Methods Rule
Alexander Grimwade | Jun 20, 2004
In 1988, The Scientist featured the most highly cited papersin the life sciences. All were method papers, with the venerable Lowry protein measurement technique nominated as the King of Citations.1Looking at papers published in the past 10 years using ISI Essential Science Indicators, we found that method papers still rule, though the focus has changed from measuring cell constituents to conducting computer analysis of nucleic acid and protein sequences.- Alexander Grimwade
vCJD and CJD by the Numbers
Christine Bahls | Jun 6, 2004
As of Dec. 1, 2003, 153 cases of variant Creutzfeldt-Jakob disease (vCJD) were reported: 143 in the United Kingdom, 6 in France, and 1 each in Italy, Canada, Ireland, and the United States. Nearly all of the affected people had been in the UK between 1980 and 1996, during a large bovine spongiform encephalopathy outbreak.Between 1997 and 2003, 731 cases of CJD – sporadic, familial and iatrogenic – were reported in the United States. The rate of deaths due to this type of CJD has rema
Many Mindsets on Bioterrorism
Alexander Grimwade | May 23, 2004
Of the 376 survey participants, 79% believe there is a moderate or greater chance of a bioterrorist attack occurring somewhere in the world in the next five years. And, 81% believe there is moderate or greater justification for the increasingly large sums spent by governments on research aimed at preventing and mitigating the effects of such an assault.But 46% feel that government spending on bioterrorism research is diverting monies from more important investigative areas, and 19% state that th
Water by the Numbers
The Scientist Staff | May 9, 2004
Estimated number of people in 2003 who lacked access to sanitation:2.4 billionEstimated number of people in 2003 who depended on groundwater:2 billionProjected cost per year of providing worldwide water access by 2015:$30 billionNumber of countries that experienced serious water shortages by the mid-1990s:about 80 (comprising about 40% of the world’s population)Amount of bottled water produced in 2001:1.31 million liters, up from 1.2 million liters in 2000Group that consumed the most bottl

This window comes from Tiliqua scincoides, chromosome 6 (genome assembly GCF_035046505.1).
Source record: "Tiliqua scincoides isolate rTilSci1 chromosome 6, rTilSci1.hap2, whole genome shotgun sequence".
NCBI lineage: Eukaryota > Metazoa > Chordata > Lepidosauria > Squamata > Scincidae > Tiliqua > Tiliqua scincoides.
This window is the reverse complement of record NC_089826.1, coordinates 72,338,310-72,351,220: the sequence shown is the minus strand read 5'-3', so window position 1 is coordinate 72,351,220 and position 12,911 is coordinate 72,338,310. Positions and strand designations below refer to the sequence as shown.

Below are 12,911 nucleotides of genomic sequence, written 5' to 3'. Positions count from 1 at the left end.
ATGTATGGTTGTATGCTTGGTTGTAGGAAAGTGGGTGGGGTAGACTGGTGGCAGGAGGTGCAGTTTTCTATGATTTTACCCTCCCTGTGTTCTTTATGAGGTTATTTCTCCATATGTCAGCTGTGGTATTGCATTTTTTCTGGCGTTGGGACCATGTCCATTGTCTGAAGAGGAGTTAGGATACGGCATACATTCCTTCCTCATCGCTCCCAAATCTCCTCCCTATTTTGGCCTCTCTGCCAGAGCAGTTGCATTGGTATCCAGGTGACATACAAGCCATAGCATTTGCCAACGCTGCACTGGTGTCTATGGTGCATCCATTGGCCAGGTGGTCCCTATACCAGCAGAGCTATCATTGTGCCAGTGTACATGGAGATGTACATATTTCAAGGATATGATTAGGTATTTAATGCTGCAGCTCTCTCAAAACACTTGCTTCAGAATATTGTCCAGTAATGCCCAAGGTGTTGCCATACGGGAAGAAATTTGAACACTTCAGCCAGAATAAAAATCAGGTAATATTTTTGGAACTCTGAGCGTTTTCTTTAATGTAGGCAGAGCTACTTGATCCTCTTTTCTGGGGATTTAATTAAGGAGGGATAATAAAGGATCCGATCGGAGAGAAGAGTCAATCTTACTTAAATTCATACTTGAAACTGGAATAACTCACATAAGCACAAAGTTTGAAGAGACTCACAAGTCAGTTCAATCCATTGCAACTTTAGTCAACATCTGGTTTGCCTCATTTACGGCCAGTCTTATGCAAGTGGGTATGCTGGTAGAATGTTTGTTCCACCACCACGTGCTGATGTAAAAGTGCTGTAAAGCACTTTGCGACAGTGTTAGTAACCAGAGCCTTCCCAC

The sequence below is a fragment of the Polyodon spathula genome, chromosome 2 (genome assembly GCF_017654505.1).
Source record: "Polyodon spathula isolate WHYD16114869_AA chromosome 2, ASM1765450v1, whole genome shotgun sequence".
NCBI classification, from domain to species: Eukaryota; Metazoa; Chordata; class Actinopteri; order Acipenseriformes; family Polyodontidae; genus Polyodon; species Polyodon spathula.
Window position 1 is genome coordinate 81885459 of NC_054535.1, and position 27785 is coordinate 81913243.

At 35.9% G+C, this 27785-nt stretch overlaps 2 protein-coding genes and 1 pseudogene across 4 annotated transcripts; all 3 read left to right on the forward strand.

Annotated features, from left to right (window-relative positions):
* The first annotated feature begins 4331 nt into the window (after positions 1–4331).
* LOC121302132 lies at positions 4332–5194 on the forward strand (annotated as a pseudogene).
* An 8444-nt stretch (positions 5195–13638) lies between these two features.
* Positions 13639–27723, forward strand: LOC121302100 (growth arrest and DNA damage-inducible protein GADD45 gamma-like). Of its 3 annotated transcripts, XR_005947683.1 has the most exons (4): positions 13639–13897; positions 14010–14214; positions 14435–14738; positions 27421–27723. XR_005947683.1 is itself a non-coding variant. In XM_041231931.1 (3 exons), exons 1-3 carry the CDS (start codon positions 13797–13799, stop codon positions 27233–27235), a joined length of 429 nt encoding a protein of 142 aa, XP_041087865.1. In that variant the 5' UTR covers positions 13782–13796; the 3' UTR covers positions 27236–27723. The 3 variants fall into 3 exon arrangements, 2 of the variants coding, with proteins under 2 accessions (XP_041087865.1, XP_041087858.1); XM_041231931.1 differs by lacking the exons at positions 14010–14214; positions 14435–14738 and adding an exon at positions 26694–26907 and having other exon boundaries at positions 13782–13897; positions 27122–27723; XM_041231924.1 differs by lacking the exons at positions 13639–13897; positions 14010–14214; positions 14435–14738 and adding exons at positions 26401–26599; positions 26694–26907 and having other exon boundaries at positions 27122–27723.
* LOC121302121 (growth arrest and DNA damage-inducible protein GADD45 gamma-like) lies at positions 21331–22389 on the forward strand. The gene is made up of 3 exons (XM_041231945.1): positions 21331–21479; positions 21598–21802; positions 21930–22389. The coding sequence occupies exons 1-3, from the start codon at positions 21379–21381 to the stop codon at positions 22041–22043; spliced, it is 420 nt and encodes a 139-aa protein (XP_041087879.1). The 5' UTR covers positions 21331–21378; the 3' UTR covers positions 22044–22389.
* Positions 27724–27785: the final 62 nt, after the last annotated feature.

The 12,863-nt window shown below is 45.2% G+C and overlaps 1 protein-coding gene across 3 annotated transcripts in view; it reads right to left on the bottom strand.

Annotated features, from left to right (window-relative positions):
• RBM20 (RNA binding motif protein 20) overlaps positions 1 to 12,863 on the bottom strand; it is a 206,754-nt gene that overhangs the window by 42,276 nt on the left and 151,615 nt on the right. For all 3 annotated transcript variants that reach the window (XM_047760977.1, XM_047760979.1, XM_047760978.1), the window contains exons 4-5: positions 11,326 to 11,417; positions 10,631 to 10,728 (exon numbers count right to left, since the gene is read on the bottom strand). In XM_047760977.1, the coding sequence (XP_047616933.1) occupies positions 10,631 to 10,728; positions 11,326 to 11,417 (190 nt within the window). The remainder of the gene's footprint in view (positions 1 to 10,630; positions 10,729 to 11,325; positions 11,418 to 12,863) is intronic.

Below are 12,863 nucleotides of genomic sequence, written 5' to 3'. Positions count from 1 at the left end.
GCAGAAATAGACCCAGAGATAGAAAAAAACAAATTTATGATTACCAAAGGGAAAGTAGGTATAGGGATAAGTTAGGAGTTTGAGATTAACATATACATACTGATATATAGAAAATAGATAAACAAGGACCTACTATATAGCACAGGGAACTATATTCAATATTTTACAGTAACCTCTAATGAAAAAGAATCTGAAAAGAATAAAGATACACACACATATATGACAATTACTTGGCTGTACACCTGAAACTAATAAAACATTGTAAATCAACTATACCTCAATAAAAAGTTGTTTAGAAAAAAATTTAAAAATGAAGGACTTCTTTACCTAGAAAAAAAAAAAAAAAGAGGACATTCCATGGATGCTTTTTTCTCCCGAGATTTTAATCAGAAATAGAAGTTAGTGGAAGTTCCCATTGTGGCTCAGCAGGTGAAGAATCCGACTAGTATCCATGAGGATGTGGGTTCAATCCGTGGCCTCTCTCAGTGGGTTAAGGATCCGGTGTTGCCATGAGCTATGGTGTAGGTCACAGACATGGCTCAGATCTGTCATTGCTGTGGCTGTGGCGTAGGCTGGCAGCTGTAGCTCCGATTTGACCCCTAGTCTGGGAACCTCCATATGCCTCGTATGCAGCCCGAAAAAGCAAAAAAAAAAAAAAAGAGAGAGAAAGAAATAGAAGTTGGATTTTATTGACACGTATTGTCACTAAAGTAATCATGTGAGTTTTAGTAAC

Aging Gracefully, Retiring Reluctantly
Alexander Grimwade | Apr 25, 2004
Of the 262 readers who participated in our survey, 63% have plans to retire at age 65 or later, and a hardy 10% want to stop working after 75, or not at all. Even among the 45 and younger set, 56% plan to retire at 65 or later. At the spectrum's other end, 20% of this age group expects to call it quits before reaching 60.How our readers think they will spend their retirement covers the gamut, from doing volunteer work to opening a microbrewery. Some are obviously dreaming: "Maybe my kids will su
Hazmats in the Lab
Alexander Grimwade | Apr 11, 2004
Should undergraduates be taught to handle these potentially hazardous materials?- Alexander Grimwade
Science Museums
Alexander Grimwade | Mar 28, 2004
Of the 352 readers who responded to our survey:- Alexander Grimwade
Five-year relative survival rates of pancreatic, female breast, and small-cell lung and bronchus cancers
Christine Bahls | Mar 14, 2004
The relative survival rate represents the probability of a patient living for another five years, as compared to a random person of the same age, race, and sex.See for more information.- Christine Bahls
D Expenditures as a Percentage of Gross Domestic Product
Christine Bahls | Mar 1, 2004
- Christine Bahls
Genetically Modified Crops
The Scientist Staff | Feb 15, 2004
Under what conditions should GM crops be deployed?Readers rank the importance of their objectionsGM crops may cause environmental disruption, 63%.Developing GM crops could solidify the control that a few large corporations have on agriculture, 59%.Consuming GM crops may create unrecognized hazards to human health, 39%.Creating transgenic animals and plants is ethically wrong, 10%.Of the 302 readers who responded, nearly 100 of them commented passionately on this subject. You can see some of thei
HIV Therapy Pipeline
The Scientist Staff | Feb 1, 2004
So far, 80 therapeutic agents are on the market to treat and prevent HIV/AIDS.Figure 1There are 83 medicines – including 15 vaccines – currently in clinical trials or awaiting Food and Drug Administration approval.Figure 2From a survey conducted by the Pharmaceutical Research and Manufacturers Association to to give us your feedback in the latest survey.
Do you believe that the benefits of vaccines...
Alexander Grimwade | Jan 18, 2004